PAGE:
Significant Topographic Changes in the United States
Because the shape of the land exerts strong control over the collection and flow of surface water, changes to the topography can have a significant effect on local drainage conditions. The figure below demonstrates how the local surface drainage features have been altered as a result of surface mining operations.
Standard hydrologic analysis tools were used to delineate watersheds and flow paths (stream channels) from the NED and SRTM data for four adjacent watersheds covering a mountaintop mine area in Perry County in eastern Kentucky. Note how the removal of the local drainage divides and the filling of local stream valleys have significantly altered the surface hydrology of the four watersheds draining the disturbed area. Some upslope areas have changed watersheds and now drain through a different stream network than in the original condition. In mountaintop mining, the valley fills are placed in the heads of hollows, which are the first order drainage basins. When the ridge tops that form the drainage divides between these headwater basins are removed, the result is altered drainage patterns as seen in the figure above.
The next figure shows another example area where the topographic changes classified as cuts coincide with the local drainage divides. The basins and stream lines are from the USGS Elevation Derivatives for National Applications (EDNA) dataset, which was derived from the NED. The basins outlined in yellow are the EDNA reach catchments, with a nominal drainage area of 4.5 square kilometers. The effects of surface coal mining on local hydrologic conditions have been widely studied, including the impacts on base flow, peak and storm flows, and stream bed geomorphology. Thus, the topographic change inventory can be useful for indicating locations where these hydrologic processes may be affected.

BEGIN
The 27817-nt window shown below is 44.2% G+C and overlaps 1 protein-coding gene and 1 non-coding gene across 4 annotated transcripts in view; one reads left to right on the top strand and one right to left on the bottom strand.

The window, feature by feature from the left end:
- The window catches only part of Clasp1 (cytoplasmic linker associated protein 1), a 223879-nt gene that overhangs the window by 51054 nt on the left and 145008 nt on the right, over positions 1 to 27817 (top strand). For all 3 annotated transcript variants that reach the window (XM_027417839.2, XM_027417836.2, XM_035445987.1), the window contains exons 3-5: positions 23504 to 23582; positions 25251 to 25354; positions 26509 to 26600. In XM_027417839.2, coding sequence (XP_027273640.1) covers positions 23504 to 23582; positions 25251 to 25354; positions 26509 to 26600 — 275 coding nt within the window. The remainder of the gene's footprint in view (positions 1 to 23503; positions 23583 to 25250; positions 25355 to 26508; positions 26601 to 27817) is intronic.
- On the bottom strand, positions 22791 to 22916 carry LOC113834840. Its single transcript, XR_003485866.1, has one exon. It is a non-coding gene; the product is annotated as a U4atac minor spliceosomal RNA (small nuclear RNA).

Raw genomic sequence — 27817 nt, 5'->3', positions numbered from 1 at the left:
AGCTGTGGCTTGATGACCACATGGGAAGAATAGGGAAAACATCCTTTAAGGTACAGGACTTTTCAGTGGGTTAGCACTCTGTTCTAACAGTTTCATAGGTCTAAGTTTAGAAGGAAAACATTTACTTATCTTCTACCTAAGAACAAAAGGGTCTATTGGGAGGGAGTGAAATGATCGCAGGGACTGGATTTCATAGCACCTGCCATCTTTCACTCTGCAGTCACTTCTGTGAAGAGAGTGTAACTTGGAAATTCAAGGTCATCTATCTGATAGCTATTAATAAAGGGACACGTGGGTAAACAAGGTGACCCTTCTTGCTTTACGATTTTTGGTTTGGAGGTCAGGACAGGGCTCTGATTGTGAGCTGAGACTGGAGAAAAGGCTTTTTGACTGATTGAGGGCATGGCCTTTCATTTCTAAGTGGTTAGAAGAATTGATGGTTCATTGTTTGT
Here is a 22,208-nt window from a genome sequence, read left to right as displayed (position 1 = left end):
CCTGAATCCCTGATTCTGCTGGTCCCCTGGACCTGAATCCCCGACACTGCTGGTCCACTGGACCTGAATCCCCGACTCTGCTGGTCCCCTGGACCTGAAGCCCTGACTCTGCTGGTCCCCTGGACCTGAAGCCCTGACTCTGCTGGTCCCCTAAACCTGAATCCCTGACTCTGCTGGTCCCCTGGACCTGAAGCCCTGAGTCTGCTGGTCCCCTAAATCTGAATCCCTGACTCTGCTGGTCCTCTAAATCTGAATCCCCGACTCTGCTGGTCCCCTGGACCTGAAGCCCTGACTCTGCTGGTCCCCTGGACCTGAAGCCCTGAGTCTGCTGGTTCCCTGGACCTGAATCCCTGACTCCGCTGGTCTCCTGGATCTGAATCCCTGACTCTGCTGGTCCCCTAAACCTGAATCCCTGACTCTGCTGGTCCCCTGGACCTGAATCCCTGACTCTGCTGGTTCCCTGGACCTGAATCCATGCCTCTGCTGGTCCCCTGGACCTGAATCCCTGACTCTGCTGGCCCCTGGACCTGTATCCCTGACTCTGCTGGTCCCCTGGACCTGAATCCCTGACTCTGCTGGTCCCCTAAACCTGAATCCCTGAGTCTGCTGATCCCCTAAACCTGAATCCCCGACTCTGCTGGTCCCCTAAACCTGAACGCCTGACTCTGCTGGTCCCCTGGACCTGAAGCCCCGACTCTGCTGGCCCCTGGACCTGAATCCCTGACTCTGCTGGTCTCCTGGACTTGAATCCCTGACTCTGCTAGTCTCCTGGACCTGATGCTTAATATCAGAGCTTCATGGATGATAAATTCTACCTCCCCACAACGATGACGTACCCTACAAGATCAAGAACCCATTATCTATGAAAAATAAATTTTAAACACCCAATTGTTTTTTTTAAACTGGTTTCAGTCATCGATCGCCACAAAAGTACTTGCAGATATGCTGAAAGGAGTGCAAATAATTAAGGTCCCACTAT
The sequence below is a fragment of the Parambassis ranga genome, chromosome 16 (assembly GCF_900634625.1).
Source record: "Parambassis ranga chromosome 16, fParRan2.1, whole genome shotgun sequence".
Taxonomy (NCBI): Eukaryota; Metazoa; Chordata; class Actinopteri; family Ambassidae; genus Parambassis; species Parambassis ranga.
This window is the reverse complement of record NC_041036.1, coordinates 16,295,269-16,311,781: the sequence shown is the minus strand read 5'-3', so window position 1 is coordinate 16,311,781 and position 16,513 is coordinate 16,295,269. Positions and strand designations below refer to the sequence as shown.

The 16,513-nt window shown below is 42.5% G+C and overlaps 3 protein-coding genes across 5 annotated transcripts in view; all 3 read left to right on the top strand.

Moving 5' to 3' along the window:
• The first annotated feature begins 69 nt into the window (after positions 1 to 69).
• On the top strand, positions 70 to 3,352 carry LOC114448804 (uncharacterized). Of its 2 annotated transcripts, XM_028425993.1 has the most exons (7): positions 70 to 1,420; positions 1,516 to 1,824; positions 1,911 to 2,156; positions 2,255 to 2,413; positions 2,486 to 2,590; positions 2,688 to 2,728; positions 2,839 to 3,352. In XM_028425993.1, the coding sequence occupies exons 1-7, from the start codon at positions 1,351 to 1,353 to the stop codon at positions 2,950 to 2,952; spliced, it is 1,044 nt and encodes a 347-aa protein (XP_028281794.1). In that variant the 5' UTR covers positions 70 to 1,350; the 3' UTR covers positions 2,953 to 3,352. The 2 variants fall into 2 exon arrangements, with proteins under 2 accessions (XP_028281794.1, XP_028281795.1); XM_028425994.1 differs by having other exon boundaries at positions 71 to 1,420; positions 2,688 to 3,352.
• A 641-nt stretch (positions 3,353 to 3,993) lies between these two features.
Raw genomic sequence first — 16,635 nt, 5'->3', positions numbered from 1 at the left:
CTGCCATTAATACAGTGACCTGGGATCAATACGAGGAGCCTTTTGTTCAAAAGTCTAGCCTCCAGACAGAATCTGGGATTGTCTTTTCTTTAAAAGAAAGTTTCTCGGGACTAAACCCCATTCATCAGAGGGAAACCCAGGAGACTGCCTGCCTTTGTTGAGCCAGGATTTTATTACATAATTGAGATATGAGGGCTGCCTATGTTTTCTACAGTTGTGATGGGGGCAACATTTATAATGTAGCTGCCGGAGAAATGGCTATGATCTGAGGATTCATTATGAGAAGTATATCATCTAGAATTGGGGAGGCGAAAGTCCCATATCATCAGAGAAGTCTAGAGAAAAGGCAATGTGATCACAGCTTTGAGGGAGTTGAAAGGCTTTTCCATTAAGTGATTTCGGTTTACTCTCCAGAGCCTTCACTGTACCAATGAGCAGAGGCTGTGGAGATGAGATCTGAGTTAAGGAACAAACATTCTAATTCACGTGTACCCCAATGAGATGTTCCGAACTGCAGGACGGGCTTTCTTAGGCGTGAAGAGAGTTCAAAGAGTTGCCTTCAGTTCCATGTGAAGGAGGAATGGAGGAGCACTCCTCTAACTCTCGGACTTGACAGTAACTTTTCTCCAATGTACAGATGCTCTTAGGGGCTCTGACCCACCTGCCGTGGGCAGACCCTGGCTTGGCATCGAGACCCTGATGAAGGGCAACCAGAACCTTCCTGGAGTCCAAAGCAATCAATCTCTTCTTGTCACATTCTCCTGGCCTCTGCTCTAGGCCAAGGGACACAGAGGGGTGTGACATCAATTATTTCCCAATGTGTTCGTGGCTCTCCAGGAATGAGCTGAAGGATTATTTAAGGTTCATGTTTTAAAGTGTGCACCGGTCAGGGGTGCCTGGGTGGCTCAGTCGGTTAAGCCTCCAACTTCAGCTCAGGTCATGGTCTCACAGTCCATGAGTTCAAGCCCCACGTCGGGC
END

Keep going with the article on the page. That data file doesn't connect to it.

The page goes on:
Of particular concern in mountaintop mining areas is the length of streams affected by the valley fills. Starting in 1999, the U.S. Environmental Protection Agency conducted an extensive series of studies of mountaintop mining in preparation for an environmental impact statement (EIS). The draft EIS was released in 2003, followed by a public comment period, and the final EIS was released in late 2005. The EIS reports that about 1,930 kilometers of headwater streams (2 percent of the streams in the study area) were directly impacted by mining between 1992 and 2002. Also, an estimated 1,165 kilometers of streams (1.2 percent of the streams in the study area) were buried by valley fills from 1985 to 2001.
A comparison of the topographic change polygons with a hydrography dataset can be useful for describing the impacts of land surface alterations. Such a comparison was done by overlaying the change polygons derived in this study with the EDNA streams layer. The first order EDNA streams are delineated based on a drainage area of at least 4.5 square kilometers. A total of over 2 million unique stream reaches are contained in the EDNA stream network over the conterminous United States. The figure below shows an example of the streams contained within the topographic change polygons for an area in Perry County in eastern Kentucky. As expected for this region, the streams fall within the areas depicted as valley fills. The table below presents the summary statistics for the number and total length of streams contained within topographic change polygons in the conterminous United States. Nearly three-fourths of the polygons of positive topographic change (fills) contain stream segments, whereas less than one-third of the negative topographic change polygons (cuts) contain streams.